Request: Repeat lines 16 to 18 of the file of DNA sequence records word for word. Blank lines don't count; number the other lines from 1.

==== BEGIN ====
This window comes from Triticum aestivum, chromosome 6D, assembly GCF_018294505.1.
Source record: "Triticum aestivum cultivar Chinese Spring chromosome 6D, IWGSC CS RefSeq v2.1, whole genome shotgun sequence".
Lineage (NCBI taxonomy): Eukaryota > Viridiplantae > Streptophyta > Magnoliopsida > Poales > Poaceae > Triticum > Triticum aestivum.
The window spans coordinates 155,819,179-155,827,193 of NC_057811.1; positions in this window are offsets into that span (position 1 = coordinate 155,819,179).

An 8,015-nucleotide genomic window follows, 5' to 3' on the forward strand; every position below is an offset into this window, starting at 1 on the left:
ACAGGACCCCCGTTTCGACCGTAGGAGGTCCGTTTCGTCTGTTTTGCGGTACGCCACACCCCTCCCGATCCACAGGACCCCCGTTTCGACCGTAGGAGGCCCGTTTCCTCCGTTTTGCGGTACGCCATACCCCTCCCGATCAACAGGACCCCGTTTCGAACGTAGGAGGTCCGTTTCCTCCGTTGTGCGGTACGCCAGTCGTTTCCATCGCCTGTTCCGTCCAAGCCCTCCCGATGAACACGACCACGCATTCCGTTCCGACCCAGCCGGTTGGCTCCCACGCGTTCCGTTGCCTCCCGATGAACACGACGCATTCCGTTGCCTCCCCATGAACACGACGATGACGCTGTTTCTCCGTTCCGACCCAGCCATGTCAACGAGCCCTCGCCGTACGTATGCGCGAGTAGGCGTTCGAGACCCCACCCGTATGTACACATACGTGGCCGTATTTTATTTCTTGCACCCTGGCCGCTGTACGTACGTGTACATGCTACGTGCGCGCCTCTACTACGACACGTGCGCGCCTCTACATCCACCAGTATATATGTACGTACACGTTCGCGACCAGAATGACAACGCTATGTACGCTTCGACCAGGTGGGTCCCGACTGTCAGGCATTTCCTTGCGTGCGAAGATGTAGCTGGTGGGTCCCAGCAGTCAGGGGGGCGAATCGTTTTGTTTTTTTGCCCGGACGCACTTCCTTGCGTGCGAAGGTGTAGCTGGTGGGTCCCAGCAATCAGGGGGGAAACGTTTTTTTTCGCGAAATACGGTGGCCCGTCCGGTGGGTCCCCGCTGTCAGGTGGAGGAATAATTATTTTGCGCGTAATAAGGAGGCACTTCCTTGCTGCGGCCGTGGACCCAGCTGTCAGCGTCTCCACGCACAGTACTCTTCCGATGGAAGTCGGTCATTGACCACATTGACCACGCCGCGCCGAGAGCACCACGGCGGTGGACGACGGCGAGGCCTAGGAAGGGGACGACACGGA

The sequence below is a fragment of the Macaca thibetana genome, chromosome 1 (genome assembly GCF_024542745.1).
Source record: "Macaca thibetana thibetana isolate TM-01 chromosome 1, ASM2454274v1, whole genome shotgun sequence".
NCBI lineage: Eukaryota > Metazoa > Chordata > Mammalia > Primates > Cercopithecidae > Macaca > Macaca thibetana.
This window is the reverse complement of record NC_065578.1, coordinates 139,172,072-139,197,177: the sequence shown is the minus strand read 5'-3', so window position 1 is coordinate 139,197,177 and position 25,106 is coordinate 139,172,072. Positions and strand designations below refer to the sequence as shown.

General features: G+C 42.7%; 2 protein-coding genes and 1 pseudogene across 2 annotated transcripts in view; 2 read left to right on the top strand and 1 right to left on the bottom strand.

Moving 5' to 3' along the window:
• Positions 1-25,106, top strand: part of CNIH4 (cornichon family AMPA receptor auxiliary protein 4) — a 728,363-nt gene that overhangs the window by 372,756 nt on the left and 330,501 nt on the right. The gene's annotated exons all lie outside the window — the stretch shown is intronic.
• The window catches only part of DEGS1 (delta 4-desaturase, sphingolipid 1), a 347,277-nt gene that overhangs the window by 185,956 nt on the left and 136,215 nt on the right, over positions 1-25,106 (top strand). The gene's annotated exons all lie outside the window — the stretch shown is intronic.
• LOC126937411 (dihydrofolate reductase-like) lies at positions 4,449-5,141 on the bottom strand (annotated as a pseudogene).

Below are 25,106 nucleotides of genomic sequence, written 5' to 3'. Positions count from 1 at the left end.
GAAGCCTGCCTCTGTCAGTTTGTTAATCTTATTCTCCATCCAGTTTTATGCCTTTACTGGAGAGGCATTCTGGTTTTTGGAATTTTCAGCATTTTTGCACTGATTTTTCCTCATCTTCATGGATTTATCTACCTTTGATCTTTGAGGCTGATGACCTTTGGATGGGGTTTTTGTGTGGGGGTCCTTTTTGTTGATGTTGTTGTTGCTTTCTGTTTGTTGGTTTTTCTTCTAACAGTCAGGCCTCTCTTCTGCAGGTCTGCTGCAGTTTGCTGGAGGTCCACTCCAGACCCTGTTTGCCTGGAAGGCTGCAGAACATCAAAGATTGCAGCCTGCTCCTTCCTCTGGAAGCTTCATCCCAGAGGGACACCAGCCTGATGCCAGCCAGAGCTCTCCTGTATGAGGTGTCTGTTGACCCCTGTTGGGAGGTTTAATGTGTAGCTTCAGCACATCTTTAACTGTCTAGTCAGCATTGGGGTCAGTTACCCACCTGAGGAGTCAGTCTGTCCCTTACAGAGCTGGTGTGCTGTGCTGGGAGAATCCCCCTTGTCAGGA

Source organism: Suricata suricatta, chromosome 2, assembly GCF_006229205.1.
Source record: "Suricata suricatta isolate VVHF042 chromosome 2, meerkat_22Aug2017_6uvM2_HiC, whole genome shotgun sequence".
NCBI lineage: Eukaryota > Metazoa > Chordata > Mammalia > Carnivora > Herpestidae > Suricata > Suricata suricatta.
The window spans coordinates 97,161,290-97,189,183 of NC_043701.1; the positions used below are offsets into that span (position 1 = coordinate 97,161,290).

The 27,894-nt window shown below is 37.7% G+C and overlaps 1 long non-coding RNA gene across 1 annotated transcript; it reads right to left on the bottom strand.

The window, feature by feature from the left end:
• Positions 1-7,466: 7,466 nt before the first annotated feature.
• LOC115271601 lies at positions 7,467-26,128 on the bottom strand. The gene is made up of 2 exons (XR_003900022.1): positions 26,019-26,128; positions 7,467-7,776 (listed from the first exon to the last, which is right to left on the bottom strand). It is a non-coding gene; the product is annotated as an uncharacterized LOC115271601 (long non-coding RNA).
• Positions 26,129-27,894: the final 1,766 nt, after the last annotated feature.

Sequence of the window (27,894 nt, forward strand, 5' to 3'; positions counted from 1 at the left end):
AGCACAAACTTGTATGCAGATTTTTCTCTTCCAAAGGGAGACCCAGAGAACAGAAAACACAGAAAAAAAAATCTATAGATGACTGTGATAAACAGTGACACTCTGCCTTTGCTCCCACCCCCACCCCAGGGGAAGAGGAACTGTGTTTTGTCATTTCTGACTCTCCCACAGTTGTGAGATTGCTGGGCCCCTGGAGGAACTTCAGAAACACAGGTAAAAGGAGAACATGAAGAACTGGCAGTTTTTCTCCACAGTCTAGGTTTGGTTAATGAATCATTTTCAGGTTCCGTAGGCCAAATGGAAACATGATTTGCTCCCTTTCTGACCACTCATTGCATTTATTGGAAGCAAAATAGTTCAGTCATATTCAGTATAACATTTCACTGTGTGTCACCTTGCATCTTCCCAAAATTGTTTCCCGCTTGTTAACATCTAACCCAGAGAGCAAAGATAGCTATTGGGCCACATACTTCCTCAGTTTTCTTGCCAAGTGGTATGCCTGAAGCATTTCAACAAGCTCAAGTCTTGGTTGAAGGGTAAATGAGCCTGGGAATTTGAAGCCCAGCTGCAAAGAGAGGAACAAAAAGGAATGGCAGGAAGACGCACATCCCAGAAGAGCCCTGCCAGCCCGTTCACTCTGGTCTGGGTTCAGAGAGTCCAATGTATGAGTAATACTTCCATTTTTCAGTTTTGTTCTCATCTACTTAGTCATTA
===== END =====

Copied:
Below are 25,106 nucleotides of genomic sequence, written 5' to 3'. Positions count from 1 at the left end.
GAAGCCTGCCTCTGTCAGTTTGTTAATCTTATTCTCCATCCAGTTTTATGCCTTTACTGGAGAGGCATTCTGGTTTTTGGAATTTTCAGCATTTTTGCACTGATTTTTCCTCATCTTCATGGATTTATCTACCTTTGATCTTTGAGGCTGATGACCTTTGGATGGGGTTTTTGTGTGGGGGTCCTTTTTGTTGATGTTGTTGTTGCTTTCTGTTTGTTGGTTTTTCTTCTAACAGTCAGGCCTCTCTTCTGCAGGTCTGCTGCAGTTTGCTGGAGGTCCACTCCAGACCCTGTTTGCCTGGAAGGCTGCAGAACATCAAAGATTGCAGCCTGCTCCTTCCTCTGGAAGCTTCATCCCAGAGGGACACCAGCCTGATGCCAGCCAGAGCTCTCCTGTATGAGGTGTCTGTTGACCCCTGTTGGGAGGTTTAATGTGTAGCTTCAGCACATCTTTAACTGTCTAGTCAGCATTGGGGTCAGTTACCCACCTGAGGAGTCAGTCTGTCCCTTACAGAGCTGGTGTGCTGTGCTGGGAGAATCCCCCTTGTCAGGA

Source organism: Suricata suricatta, chromosome 2, assembly GCF_006229205.1.